Senator John Cornyn sponsored our lunch on Saturday and also spoke to us. He said that he had dreaded the thought of a Hillary Presidency, but is excited about the future in Washington now. He said that not only do we have to replace a Supreme Court Justice, but also that there are many Federal Judgeships open in Texas and must be filled (I think he said 13, but I’m not positive about that number). Some of the work he anticipates doing is cleaning up the Justice Department, Repealing and Replacing Obamacare, and reforming our broken tax system. Did you know that half of the Democratic Senators that voted for Obamacare are no longer elected to serve in the Senate? This is good news, as the new administration has the opportunity to change things in Washington with some new blood.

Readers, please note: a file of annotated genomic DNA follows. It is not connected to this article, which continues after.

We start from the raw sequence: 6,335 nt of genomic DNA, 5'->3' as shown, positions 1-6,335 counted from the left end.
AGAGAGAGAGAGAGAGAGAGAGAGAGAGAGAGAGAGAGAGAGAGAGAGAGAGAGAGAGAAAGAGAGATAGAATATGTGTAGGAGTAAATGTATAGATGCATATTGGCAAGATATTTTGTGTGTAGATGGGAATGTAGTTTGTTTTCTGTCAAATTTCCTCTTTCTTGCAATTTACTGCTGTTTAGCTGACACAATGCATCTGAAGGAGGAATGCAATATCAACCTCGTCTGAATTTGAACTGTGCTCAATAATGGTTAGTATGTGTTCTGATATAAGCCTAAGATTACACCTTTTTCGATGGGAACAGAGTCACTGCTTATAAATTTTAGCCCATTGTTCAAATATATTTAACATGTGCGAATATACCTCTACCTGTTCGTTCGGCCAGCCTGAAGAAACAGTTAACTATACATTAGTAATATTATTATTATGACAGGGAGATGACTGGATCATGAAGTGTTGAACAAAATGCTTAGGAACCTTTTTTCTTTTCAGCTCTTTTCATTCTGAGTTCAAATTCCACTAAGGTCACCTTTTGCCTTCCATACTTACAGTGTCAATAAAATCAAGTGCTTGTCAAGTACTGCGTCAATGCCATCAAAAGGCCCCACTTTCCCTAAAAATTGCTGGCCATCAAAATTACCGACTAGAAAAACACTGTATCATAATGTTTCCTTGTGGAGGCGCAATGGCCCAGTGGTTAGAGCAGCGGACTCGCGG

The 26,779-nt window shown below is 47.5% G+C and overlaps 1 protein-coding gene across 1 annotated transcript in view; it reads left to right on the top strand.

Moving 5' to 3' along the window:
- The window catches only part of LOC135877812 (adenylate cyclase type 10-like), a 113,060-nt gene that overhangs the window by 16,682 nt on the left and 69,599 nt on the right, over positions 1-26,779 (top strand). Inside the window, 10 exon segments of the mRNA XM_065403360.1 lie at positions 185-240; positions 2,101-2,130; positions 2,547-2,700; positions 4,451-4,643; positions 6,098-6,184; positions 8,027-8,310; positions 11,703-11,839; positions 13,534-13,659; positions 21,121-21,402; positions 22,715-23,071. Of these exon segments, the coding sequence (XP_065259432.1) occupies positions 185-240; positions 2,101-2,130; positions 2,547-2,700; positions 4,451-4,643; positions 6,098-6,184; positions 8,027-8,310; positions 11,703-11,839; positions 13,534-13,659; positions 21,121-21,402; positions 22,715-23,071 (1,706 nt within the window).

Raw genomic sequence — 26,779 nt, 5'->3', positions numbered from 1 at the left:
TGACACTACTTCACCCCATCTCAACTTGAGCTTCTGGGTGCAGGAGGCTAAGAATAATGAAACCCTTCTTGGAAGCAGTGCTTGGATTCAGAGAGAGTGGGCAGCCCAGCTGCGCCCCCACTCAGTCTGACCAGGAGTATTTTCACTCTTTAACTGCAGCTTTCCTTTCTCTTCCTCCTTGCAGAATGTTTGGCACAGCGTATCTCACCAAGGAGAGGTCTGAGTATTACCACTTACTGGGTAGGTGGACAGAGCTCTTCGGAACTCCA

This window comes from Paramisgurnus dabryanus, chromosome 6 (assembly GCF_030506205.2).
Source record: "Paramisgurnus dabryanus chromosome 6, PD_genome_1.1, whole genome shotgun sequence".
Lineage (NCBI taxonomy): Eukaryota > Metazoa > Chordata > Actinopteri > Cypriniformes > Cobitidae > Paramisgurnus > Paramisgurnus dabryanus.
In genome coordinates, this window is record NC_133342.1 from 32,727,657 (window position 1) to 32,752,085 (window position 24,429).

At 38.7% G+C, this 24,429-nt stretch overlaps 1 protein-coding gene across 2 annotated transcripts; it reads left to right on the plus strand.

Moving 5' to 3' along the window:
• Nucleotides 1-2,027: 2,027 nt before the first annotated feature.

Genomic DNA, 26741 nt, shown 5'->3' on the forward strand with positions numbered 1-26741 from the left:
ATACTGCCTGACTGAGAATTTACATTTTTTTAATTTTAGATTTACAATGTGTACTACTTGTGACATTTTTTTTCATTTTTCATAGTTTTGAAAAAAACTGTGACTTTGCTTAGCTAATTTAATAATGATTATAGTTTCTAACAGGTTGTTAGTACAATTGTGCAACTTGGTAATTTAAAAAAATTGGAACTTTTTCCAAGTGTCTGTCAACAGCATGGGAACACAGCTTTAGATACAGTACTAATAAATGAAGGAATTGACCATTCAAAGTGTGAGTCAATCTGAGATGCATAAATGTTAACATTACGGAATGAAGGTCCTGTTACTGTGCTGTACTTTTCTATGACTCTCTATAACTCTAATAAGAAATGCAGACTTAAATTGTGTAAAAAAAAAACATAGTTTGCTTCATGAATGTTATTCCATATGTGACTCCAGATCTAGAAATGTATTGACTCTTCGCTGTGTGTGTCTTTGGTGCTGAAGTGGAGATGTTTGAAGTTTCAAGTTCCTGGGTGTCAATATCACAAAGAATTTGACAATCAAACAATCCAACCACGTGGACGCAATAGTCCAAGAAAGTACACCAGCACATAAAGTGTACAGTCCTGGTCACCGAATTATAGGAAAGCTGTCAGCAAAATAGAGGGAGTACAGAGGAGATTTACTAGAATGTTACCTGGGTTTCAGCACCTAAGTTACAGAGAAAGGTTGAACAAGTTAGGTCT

We spent a good bit of our day Saturday on a highly debated and difficult topic of the SREC Bylaws and the Rules from the State Convention. Well-meaning and well-informed people were on both sides of this issue, and I’m saddened that anyone is being vilified as a result of their vote and personally considered understanding of this issue.
Here is a very simplified version (believe it or not) of the issue: In the Texas GOP Rule 8c that was passed at our Convention in May, in the paragraph under the heading of “Organizational Meeting of the State Republican Executive Committee” it is stated (just after a sentence about the agenda) that “SREC Bylaws or Rules shall always be amendable by a majority of the entire membership, subject only to adopted notice requirements.”